Most of my college environmental studies experience stayed in the realm of theory, policy, and, let’s face it, the politics of climate change.
Then the summer after my junior year, I accidentally received an internship in the Colby Sawyer College water quality lab. (The lab manager didn’t realize this English major had no actual lab experience – just enthusiasm for learning about nature – until we were two weeks into the internship).
She decided I was competent enough to keep around. So I spent the next three months running repetitive tests on water samples, collecting some of those samples in the ever-fashionable waders, and one glorious afternoon a month, gathering “deep site” samples in the middle of Lake Sunapee.
Through that data, combined with actually living on Lake Sunapee, I gained a new intimacy with the place from my childhood memories.
I also started caring whether people kept shrubs along the shoreline, preventing erosion. I was personally alarmed when we picked up a particularly high E. coli reading.
It was with a sense of reverence that I watched – and often took photos of – the sunset over the lake each night.
Between the scientific, experiential and personally artistic representations of what was happening in Lake Sunapee, that summer provided the best environmental education I could get.
Not everyone gets the chance to have this immersive experience (perhaps just a few English majors). But the Museum of the White Mountains at Plymouth State University is offering Granite Staters connection and understanding, through science and art, to a natural environment most people here have some personal experience with: Mount Washington. Place-based art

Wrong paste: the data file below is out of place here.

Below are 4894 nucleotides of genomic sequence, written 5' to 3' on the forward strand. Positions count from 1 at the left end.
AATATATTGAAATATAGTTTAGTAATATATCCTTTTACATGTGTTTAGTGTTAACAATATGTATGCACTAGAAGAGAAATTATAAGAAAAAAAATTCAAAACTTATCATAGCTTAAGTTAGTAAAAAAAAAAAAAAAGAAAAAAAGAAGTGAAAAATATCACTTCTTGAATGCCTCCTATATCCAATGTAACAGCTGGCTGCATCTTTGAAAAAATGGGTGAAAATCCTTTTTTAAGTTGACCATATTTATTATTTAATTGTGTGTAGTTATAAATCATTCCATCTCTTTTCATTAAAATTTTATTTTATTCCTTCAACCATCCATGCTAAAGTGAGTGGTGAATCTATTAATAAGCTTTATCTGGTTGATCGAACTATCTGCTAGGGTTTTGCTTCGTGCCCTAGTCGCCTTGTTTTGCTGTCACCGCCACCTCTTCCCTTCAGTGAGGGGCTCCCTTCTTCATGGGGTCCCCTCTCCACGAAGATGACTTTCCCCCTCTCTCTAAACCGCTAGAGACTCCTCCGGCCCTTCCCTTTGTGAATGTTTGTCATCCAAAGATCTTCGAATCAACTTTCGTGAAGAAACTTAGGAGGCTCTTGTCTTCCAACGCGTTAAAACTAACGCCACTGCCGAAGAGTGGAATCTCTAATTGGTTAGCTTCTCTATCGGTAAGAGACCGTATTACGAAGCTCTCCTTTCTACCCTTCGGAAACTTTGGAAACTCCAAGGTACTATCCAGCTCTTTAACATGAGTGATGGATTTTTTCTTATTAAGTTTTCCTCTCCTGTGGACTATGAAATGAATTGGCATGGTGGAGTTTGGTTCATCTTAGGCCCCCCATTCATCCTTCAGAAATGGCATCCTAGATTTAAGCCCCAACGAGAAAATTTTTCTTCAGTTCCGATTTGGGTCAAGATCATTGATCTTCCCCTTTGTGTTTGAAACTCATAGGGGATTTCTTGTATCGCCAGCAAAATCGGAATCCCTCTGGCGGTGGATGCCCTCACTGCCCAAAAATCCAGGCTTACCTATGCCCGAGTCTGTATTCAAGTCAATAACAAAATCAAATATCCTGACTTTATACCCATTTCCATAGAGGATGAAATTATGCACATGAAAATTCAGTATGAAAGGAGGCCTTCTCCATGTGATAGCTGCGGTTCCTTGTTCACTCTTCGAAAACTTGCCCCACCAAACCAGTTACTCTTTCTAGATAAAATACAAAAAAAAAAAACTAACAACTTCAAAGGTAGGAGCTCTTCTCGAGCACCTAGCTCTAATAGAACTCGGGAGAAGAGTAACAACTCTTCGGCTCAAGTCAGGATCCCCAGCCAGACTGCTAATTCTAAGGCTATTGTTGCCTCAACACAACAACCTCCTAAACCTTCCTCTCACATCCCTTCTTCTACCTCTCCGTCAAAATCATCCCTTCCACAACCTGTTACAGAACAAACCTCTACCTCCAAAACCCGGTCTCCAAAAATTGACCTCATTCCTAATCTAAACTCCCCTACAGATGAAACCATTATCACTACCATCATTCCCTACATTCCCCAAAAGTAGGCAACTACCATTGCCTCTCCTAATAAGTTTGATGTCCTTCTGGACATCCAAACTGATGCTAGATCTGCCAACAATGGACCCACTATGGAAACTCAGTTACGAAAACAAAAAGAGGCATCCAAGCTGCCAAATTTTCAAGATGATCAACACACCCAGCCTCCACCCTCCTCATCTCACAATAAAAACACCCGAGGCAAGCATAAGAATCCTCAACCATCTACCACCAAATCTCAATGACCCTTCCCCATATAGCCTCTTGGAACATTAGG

Plymouth State University assistant art professor Kimberly Ritchie has been making art focused on the environment for the past decade. Usually, she said, her pieces are her response to the climate conditions she observes, like drought in Joshua Tree, Calif., or glacial melting in Iceland.
“I really go there with trying to understand what’s happening in that area,” Ritchie said.
About a year ago, Ritchie hoped to curate an environmental exhibition for the Museum of the White Mountains. Specifically, she wanted to combine art and science.
She collaborated with Eric Kelsey, a meterology research assistant professor and the director of research at the Mt. Washington Observatory, and he already had a project in mind. He wanted to know why the summit of Mt. Washington was bucking the climate change trend, and was warming more slowly than the mountain valley.